Okay. Well, we laid that out. I'll follow the -- our opening comments. And we talked about copper and copper being strong for us, and especially in the South American Peru market. So we gave you some insight, we saw that. Also, seeing the movements on North American coal being that stabilizing, so seeing some of that movement, again, driven by these winter conditions, and so see that as a movement there. Iron ore, we talked about concerned about the pricing that we think there's still a surplus in the market. And that market would put pressure on pricing. But we're getting some insight. We're still seeing the activity there strong on some of the reserves that our customers think they have a productivity advantage. Moving to met coal, met coal is the one that we still see an oversupply situation. And we still believe that there's pricing pressure on met coal. So that's got to work itself out. And there's still the high-cost producers are under a lot of pressure. We also know, because we're connected to this fleet, we put some significant longwalls into the U.S. and to Australasia -- Australia that are driving a different step function in that cost curve and making that met coal more productive. So that's going to put supply into the pipeline, again, putting more pressure on the high-cost. So again, that matches what you see in the commodity pricing, if that helps with some color.

Matthew Rybak - Goldman Sachs Group Inc., Research Division

That's great. And then just switching gears quickly to China. Can you update us on your market share progress in China and talk a little bit about new product adoption and what your order share is like at this point in the market broadly?

Edward L. Doheny

Okay. Well, remember, we break out China in basically 2 -- well, actually, now 3 segments. But the top segments, the imported equipment, the very high productivity equipment, we believe that we're maintaining, if not gaining, share there. And especially as the data, as I shared with you, as the customers Chinese customers realize the effect over the life cycle the performance of this equipment, we think we're still maintaining and improving. The problem, the China market is just down. The second segment that you're referring to is the local China market with our acquisitions there with our local China products group. And just so -- to highlight, we're not calling that IMM anymore, we're calling that our local China products. That market is also tough, oversupplied. Over 30% of the China producers are actually not meeting -- not making money. So it's putting pressure for better products, higher productivity, which is helping us. And as I highlighted, we got our first LCM. It was actually attached to one of the new products that we've introduced with the new AFC with Joy technology into the China market. We're excited about this type of example for 2 reasons. One, it's showing that the Joy -- interjecting the Joy technology can differentiate that local market and still be price competitive. But it also is an armored face conveyor product that we can put next to a Joy shearer. So as we bring those 2 markets together, those lines will start to blur. And so we're excited about that opportunity. But these are examples. We still have a lot of work to do in getting that business stood up and competing. So the long answer -- but the short answer is maintaining. We think with our new technology, we'll start gaining share.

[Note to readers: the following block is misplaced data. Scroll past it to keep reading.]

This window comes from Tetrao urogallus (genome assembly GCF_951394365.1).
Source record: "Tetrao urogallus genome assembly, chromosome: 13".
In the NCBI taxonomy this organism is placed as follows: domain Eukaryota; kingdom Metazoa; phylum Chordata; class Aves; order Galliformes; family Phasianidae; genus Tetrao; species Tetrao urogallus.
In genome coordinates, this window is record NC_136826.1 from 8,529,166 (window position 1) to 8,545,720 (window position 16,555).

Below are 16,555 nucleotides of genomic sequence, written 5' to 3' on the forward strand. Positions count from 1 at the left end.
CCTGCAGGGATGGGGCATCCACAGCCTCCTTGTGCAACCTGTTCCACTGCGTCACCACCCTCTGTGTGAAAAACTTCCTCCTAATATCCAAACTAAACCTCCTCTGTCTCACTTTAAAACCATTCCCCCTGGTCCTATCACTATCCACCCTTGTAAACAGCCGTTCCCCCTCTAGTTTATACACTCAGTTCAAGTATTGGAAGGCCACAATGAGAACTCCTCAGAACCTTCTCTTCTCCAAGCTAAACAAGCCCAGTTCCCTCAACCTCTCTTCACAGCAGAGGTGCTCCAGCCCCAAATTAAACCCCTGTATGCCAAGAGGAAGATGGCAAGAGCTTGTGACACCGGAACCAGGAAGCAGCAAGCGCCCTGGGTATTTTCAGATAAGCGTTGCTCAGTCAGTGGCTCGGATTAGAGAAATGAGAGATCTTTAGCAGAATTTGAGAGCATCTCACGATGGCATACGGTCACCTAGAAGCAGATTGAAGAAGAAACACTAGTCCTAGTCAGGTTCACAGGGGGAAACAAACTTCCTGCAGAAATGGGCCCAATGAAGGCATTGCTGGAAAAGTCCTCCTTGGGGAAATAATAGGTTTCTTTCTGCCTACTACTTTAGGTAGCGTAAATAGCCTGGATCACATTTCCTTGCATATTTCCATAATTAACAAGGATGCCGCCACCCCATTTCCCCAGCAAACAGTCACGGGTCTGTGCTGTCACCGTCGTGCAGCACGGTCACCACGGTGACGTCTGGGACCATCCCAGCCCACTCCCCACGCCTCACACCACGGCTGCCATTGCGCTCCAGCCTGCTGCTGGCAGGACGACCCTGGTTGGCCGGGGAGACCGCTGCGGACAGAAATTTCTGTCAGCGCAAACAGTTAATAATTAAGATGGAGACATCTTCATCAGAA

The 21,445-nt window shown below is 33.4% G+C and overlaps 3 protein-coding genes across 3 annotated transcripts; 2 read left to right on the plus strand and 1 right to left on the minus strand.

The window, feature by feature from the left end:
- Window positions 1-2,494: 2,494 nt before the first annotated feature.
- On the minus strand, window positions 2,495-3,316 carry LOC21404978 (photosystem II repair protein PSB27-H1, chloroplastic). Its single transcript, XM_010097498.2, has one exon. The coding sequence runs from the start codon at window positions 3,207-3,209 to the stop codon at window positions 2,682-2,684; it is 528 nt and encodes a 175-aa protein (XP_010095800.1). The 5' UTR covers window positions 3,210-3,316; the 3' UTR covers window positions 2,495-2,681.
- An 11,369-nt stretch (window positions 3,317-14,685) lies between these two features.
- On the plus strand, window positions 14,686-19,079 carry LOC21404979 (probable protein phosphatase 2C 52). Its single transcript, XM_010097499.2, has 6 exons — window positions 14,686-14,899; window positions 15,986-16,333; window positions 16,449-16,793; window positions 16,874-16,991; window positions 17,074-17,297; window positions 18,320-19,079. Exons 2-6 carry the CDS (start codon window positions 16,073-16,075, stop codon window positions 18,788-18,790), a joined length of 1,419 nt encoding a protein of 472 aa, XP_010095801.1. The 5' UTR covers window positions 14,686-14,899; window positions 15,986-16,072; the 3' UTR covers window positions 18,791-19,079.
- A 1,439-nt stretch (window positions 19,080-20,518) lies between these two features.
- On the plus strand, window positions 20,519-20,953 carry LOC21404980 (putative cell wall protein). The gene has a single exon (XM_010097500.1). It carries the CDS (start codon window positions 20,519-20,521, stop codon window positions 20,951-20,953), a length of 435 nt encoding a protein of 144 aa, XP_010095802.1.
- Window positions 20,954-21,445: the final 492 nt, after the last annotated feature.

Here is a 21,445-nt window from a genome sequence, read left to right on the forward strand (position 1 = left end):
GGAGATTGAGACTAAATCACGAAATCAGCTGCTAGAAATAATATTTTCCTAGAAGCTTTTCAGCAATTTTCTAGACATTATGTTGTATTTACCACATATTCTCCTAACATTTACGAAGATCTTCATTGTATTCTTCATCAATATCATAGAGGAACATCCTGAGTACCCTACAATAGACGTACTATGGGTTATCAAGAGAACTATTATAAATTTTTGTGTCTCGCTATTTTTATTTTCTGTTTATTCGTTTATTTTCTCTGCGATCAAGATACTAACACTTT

Operator

Our next question is from Ted Grace with Susquehanna.

Ted Grace - Susquehanna Financial Group, LLLP, Research Division

So a 2-part question on services. The first thing, the orders that you realized in 1Q x currency being up 11%. Could you just maybe give us some flavor for what was parts versus rebuild? And then within the parts segment, what was consumables versus replacement parts? Just to get some flavor for that.

Edward L. Doheny